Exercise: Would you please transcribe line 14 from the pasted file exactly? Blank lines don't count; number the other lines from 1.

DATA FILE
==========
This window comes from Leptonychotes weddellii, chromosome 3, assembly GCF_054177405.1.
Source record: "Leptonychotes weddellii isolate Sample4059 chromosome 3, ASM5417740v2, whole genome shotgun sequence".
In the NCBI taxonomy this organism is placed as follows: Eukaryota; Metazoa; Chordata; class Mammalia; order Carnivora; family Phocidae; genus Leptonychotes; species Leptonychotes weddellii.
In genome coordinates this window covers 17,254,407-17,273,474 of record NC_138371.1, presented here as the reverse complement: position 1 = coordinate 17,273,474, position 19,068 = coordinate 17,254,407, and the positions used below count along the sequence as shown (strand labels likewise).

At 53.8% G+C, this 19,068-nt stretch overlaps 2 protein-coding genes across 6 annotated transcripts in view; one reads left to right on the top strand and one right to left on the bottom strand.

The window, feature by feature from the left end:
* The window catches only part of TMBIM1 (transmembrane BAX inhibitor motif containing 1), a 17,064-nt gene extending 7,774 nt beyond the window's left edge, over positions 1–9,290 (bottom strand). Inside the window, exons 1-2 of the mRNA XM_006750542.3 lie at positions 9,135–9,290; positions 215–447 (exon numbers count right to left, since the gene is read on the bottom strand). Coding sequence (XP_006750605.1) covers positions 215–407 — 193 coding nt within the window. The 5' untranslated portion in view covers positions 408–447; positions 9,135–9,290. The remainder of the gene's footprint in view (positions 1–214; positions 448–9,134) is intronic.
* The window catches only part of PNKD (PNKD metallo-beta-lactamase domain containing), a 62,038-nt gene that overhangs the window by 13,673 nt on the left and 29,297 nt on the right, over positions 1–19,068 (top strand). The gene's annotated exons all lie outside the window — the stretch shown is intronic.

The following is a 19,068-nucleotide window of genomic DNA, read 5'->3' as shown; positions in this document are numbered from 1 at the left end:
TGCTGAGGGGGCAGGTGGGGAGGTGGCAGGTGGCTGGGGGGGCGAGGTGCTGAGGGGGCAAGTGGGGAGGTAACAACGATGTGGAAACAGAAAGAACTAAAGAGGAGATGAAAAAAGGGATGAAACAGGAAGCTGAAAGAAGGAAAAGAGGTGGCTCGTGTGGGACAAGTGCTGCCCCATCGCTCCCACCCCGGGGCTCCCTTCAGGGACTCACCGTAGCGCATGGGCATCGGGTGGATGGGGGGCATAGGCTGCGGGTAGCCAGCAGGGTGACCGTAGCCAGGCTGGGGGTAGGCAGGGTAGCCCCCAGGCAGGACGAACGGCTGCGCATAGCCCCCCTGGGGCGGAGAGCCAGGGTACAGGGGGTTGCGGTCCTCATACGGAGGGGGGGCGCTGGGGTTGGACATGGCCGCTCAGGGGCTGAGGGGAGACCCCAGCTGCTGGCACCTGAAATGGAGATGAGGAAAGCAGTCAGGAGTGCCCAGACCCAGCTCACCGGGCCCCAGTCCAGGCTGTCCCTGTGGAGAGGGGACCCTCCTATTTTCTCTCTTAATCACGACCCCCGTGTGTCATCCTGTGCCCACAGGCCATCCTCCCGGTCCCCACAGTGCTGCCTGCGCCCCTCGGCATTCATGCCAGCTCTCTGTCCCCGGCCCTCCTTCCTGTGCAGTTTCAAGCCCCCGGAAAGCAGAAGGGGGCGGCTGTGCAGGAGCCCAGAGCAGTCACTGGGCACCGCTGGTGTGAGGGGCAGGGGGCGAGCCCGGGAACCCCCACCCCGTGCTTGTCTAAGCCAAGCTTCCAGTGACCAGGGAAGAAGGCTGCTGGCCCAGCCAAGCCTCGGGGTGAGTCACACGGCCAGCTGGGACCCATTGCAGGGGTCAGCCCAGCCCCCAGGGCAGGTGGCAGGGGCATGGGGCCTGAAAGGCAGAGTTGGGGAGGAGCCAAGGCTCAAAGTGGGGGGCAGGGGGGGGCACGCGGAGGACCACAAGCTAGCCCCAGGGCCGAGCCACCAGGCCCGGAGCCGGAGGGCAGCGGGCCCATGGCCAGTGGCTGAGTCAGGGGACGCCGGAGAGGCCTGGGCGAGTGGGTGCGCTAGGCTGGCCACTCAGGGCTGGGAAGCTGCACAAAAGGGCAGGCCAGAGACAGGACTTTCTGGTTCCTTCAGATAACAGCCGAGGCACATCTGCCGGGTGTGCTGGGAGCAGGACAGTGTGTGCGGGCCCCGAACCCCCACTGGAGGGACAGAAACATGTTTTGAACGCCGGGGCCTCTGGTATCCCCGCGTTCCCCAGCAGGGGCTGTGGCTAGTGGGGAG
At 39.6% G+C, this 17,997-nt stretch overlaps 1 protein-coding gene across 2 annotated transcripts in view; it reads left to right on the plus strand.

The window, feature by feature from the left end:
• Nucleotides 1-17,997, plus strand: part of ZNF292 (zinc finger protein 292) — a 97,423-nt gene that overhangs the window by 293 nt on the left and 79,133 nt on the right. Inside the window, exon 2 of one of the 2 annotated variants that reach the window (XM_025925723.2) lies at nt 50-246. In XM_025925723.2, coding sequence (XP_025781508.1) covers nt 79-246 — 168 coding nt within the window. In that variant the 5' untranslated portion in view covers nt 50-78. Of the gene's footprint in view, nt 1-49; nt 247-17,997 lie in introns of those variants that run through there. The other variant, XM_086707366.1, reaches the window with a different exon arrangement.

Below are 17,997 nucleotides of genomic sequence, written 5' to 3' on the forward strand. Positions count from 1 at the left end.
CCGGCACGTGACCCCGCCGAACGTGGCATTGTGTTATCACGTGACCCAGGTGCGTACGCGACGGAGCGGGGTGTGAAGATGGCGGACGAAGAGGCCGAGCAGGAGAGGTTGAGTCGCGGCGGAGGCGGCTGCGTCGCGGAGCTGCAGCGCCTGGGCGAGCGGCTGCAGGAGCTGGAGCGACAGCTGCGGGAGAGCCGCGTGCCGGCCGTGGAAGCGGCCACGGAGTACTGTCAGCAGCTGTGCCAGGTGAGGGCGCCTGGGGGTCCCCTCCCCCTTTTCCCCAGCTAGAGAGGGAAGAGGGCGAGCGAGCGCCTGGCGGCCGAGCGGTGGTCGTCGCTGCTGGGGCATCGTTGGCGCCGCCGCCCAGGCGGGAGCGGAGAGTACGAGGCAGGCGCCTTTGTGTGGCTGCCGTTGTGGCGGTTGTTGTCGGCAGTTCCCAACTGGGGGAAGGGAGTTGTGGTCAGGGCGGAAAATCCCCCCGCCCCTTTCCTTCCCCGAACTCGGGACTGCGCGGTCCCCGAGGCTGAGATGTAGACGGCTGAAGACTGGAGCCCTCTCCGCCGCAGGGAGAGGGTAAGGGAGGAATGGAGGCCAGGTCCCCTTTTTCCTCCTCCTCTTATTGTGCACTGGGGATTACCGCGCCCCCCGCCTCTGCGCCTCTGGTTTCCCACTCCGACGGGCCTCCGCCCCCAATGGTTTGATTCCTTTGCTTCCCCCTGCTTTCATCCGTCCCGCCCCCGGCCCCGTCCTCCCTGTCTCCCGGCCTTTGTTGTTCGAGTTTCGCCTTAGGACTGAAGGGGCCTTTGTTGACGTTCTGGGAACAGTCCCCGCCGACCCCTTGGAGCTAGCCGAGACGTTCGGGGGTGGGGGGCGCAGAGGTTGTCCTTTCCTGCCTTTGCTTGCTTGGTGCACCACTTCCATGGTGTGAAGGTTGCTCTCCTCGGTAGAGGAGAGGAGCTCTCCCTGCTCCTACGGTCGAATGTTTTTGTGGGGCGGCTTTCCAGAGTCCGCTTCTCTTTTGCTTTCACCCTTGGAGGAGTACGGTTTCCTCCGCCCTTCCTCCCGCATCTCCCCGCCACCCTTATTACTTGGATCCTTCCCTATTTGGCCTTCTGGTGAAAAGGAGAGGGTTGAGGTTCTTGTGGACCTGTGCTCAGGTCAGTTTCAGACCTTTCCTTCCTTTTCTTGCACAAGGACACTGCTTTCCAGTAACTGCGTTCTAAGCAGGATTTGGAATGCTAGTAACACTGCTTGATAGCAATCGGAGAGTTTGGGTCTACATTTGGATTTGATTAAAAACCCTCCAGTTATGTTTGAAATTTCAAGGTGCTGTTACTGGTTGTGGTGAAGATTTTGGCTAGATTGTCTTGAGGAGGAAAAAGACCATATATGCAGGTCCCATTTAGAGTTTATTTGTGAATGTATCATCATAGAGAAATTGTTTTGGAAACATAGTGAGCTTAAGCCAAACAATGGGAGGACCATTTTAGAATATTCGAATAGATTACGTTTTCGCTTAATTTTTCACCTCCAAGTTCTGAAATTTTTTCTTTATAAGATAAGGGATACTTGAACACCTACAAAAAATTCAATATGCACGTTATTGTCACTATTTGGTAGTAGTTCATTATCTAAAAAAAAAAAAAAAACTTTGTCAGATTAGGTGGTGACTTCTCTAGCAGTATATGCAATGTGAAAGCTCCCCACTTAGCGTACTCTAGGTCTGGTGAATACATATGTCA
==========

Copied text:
Below are 17,997 nucleotides of genomic sequence, written 5' to 3' on the forward strand. Positions count from 1 at the left end.